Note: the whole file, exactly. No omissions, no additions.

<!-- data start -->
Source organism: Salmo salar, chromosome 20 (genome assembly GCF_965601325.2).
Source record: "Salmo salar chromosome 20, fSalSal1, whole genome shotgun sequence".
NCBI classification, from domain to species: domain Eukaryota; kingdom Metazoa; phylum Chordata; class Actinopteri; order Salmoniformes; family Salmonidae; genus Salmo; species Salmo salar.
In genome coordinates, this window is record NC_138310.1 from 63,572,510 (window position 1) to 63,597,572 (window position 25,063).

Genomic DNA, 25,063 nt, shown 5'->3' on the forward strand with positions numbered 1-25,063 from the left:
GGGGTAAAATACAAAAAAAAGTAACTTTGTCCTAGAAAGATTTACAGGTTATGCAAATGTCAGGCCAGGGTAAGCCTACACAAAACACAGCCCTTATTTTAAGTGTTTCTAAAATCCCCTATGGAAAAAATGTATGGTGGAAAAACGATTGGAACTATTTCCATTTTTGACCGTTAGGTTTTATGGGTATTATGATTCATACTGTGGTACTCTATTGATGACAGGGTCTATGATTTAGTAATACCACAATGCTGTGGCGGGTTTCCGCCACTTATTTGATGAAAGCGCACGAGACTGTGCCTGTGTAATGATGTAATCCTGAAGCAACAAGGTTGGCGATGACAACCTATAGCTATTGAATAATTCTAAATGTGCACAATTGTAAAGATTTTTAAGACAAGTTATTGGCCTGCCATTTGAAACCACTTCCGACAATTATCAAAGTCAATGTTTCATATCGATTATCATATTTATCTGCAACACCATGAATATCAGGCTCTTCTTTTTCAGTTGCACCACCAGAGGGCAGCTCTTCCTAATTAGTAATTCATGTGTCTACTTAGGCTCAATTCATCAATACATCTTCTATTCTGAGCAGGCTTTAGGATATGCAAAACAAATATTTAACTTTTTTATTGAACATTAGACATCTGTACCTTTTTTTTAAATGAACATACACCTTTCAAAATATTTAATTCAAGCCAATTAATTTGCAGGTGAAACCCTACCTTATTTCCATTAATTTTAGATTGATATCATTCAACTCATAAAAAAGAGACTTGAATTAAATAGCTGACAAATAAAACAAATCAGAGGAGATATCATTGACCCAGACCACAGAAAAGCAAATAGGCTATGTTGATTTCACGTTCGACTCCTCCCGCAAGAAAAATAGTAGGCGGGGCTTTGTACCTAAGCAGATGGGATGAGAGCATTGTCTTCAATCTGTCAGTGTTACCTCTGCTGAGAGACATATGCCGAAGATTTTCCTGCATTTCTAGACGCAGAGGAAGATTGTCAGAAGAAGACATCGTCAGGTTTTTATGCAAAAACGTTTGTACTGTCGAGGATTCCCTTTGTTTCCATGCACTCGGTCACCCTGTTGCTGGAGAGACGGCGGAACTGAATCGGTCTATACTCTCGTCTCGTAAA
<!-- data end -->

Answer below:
Source organism: Salmo salar, chromosome 20 (genome assembly GCF_965601325.2).
Source record: "Salmo salar chromosome 20, fSalSal1, whole genome shotgun sequence".
NCBI classification, from domain to species: domain Eukaryota; kingdom Metazoa; phylum Chordata; class Actinopteri; order Salmoniformes; family Salmonidae; genus Salmo; species Salmo salar.
In genome coordinates, this window is record NC_138310.1 from 63,572,510 (window position 1) to 63,597,572 (window position 25,063).

Genomic DNA, 25,063 nt, shown 5'->3' on the forward strand with positions numbered 1-25,063 from the left:
GGGGTAAAATACAAAAAAAAGTAACTTTGTCCTAGAAAGATTTACAGGTTATGCAAATGTCAGGCCAGGGTAAGCCTACACAAAACACAGCCCTTATTTTAAGTGTTTCTAAAATCCCCTATGGAAAAAATGTATGGTGGAAAAACGATTGGAACTATTTCCATTTTTGACCGTTAGGTTTTATGGGTATTATGATTCATACTGTGGTACTCTATTGATGACAGGGTCTATGATTTAGTAATACCACAATGCTGTGGCGGGTTTCCGCCACTTATTTGATGAAAGCGCACGAGACTGTGCCTGTGTAATGATGTAATCCTGAAGCAACAAGGTTGGCGATGACAACCTATAGCTATTGAATAATTCTAAATGTGCACAATTGTAAAGATTTTTAAGACAAGTTATTGGCCTGCCATTTGAAACCACTTCCGACAATTATCAAAGTCAATGTTTCATATCGATTATCATATTTATCTGCAACACCATGAATATCAGGCTCTTCTTTTTCAGTTGCACCACCAGAGGGCAGCTCTTCCTAATTAGTAATTCATGTGTCTACTTAGGCTCAATTCATCAATACATCTTCTATTCTGAGCAGGCTTTAGGATATGCAAAACAAATATTTAACTTTTTTATTGAACATTAGACATCTGTACCTTTTTTTTAAATGAACATACACCTTTCAAAATATTTAATTCAAGCCAATTAATTTGCAGGTGAAACCCTACCTTATTTCCATTAATTTTAGATTGATATCATTCAACTCATAAAAAAGAGACTTGAATTAAATAGCTGACAAATAAAACAAATCAGAGGAGATATCATTGACCCAGACCACAGAAAAGCAAATAGGCTATGTTGATTTCACGTTCGACTCCTCCCGCAAGAAAAATAGTAGGCGGGGCTTTGTACCTAAGCAGATGGGATGAGAGCATTGTCTTCAATCTGTCAGTGTTACCTCTGCTGAGAGACATATGCCGAAGATTTTCCTGCATTTCTAGACGCAGAGGAAGATTGTCAGAAGAAGACATCGTCAGGTTTTTATGCAAAAACGTTTGTACTGTCGAGGATTCCCTTTGTTTCCATGCACTCGGTCACCCTGTTGCTGGAGAGACGGCGGAACTGAATCGGTCTATACTCTCGTCTCGTAAA